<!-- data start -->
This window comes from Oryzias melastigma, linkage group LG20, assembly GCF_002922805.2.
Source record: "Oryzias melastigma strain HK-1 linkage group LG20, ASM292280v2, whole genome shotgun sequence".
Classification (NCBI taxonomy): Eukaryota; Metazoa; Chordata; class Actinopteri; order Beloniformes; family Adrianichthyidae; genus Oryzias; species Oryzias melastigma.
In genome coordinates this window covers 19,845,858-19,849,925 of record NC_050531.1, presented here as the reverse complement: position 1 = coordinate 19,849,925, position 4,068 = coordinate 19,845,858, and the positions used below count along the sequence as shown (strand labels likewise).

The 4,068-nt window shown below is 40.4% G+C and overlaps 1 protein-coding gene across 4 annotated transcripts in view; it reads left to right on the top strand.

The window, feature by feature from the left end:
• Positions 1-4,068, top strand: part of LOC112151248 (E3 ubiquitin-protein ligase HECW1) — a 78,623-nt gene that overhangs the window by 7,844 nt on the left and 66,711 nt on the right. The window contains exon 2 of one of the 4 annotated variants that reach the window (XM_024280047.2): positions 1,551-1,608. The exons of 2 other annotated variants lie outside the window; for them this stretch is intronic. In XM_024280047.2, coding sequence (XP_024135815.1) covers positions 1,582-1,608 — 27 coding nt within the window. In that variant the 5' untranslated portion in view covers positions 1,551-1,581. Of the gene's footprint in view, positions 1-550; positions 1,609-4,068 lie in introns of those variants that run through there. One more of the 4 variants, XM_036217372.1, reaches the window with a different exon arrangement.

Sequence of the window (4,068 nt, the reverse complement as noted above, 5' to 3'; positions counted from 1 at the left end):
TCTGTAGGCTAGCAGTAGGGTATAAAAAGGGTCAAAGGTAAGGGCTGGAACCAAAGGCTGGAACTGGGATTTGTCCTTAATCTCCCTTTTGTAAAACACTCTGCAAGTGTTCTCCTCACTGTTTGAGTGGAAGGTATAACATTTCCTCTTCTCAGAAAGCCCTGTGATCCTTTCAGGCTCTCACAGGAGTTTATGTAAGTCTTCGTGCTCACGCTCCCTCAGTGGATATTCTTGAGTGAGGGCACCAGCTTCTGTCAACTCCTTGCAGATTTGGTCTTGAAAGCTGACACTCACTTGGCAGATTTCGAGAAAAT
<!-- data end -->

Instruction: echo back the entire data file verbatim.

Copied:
This window comes from Oryzias melastigma, linkage group LG20, assembly GCF_002922805.2.
Source record: "Oryzias melastigma strain HK-1 linkage group LG20, ASM292280v2, whole genome shotgun sequence".
Classification (NCBI taxonomy): Eukaryota; Metazoa; Chordata; class Actinopteri; order Beloniformes; family Adrianichthyidae; genus Oryzias; species Oryzias melastigma.
In genome coordinates this window covers 19,845,858-19,849,925 of record NC_050531.1, presented here as the reverse complement: position 1 = coordinate 19,849,925, position 4,068 = coordinate 19,845,858, and the positions used below count along the sequence as shown (strand labels likewise).

The 4,068-nt window shown below is 40.4% G+C and overlaps 1 protein-coding gene across 4 annotated transcripts in view; it reads left to right on the top strand.

The window, feature by feature from the left end:
• Positions 1-4,068, top strand: part of LOC112151248 (E3 ubiquitin-protein ligase HECW1) — a 78,623-nt gene that overhangs the window by 7,844 nt on the left and 66,711 nt on the right. The window contains exon 2 of one of the 4 annotated variants that reach the window (XM_024280047.2): positions 1,551-1,608. The exons of 2 other annotated variants lie outside the window; for them this stretch is intronic. In XM_024280047.2, coding sequence (XP_024135815.1) covers positions 1,582-1,608 — 27 coding nt within the window. In that variant the 5' untranslated portion in view covers positions 1,551-1,581. Of the gene's footprint in view, positions 1-550; positions 1,609-4,068 lie in introns of those variants that run through there. One more of the 4 variants, XM_036217372.1, reaches the window with a different exon arrangement.

Sequence of the window (4,068 nt, the reverse complement as noted above, 5' to 3'; positions counted from 1 at the left end):
TCTGTAGGCTAGCAGTAGGGTATAAAAAGGGTCAAAGGTAAGGGCTGGAACCAAAGGCTGGAACTGGGATTTGTCCTTAATCTCCCTTTTGTAAAACACTCTGCAAGTGTTCTCCTCACTGTTTGAGTGGAAGGTATAACATTTCCTCTTCTCAGAAAGCCCTGTGATCCTTTCAGGCTCTCACAGGAGTTTATGTAAGTCTTCGTGCTCACGCTCCCTCAGTGGATATTCTTGAGTGAGGGCACCAGCTTCTGTCAACTCCTTGCAGATTTGGTCTTGAAAGCTGACACTCACTTGGCAGATTTCGAGAAAAT